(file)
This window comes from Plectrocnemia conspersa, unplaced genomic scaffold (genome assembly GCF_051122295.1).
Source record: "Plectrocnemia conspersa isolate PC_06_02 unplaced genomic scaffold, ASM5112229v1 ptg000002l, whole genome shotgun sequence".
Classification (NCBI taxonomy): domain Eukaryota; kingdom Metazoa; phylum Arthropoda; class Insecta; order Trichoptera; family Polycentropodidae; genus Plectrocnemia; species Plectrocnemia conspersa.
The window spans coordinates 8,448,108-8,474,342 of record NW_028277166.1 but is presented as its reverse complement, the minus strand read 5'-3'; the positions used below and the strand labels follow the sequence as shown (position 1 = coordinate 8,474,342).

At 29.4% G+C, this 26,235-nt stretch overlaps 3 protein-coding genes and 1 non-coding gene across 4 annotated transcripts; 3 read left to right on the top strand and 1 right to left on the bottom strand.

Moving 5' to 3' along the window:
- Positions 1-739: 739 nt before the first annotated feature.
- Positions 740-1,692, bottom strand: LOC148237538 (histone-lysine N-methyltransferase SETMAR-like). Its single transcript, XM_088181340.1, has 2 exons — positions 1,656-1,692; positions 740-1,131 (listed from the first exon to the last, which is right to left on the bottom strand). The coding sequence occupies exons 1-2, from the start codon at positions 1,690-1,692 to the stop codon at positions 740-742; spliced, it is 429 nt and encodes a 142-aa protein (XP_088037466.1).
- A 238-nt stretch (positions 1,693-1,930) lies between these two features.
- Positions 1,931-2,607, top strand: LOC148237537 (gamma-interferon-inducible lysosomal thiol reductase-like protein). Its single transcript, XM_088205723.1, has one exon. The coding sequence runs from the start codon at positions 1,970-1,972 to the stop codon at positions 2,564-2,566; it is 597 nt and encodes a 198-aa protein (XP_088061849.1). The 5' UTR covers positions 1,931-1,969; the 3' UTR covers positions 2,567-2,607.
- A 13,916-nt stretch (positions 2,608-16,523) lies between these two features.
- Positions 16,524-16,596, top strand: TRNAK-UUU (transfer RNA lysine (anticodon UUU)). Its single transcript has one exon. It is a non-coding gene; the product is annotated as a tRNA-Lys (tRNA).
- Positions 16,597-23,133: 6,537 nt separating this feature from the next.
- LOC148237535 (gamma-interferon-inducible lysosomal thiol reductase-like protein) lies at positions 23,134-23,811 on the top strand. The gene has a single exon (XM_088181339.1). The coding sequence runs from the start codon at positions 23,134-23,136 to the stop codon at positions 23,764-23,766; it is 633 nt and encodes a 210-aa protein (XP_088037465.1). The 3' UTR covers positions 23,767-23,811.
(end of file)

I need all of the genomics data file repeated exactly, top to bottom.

This window comes from Plectrocnemia conspersa, unplaced genomic scaffold (genome assembly GCF_051122295.1).
Source record: "Plectrocnemia conspersa isolate PC_06_02 unplaced genomic scaffold, ASM5112229v1 ptg000002l, whole genome shotgun sequence".
Classification (NCBI taxonomy): domain Eukaryota; kingdom Metazoa; phylum Arthropoda; class Insecta; order Trichoptera; family Polycentropodidae; genus Plectrocnemia; species Plectrocnemia conspersa.
The window spans coordinates 8,448,108-8,474,342 of record NW_028277166.1 but is presented as its reverse complement, the minus strand read 5'-3'; the positions used below and the strand labels follow the sequence as shown (position 1 = coordinate 8,474,342).

At 29.4% G+C, this 26,235-nt stretch overlaps 3 protein-coding genes and 1 non-coding gene across 4 annotated transcripts; 3 read left to right on the top strand and 1 right to left on the bottom strand.

Moving 5' to 3' along the window:
- Positions 1-739: 739 nt before the first annotated feature.
- Positions 740-1,692, bottom strand: LOC148237538 (histone-lysine N-methyltransferase SETMAR-like). Its single transcript, XM_088181340.1, has 2 exons — positions 1,656-1,692; positions 740-1,131 (listed from the first exon to the last, which is right to left on the bottom strand). The coding sequence occupies exons 1-2, from the start codon at positions 1,690-1,692 to the stop codon at positions 740-742; spliced, it is 429 nt and encodes a 142-aa protein (XP_088037466.1).
- A 238-nt stretch (positions 1,693-1,930) lies between these two features.
- Positions 1,931-2,607, top strand: LOC148237537 (gamma-interferon-inducible lysosomal thiol reductase-like protein). Its single transcript, XM_088205723.1, has one exon. The coding sequence runs from the start codon at positions 1,970-1,972 to the stop codon at positions 2,564-2,566; it is 597 nt and encodes a 198-aa protein (XP_088061849.1). The 5' UTR covers positions 1,931-1,969; the 3' UTR covers positions 2,567-2,607.
- A 13,916-nt stretch (positions 2,608-16,523) lies between these two features.
- Positions 16,524-16,596, top strand: TRNAK-UUU (transfer RNA lysine (anticodon UUU)). Its single transcript has one exon. It is a non-coding gene; the product is annotated as a tRNA-Lys (tRNA).
- Positions 16,597-23,133: 6,537 nt separating this feature from the next.
- LOC148237535 (gamma-interferon-inducible lysosomal thiol reductase-like protein) lies at positions 23,134-23,811 on the top strand. The gene has a single exon (XM_088181339.1). The coding sequence runs from the start codon at positions 23,134-23,136 to the stop codon at positions 23,764-23,766; it is 633 nt and encodes a 210-aa protein (XP_088037465.1). The 3' UTR covers positions 23,767-23,811.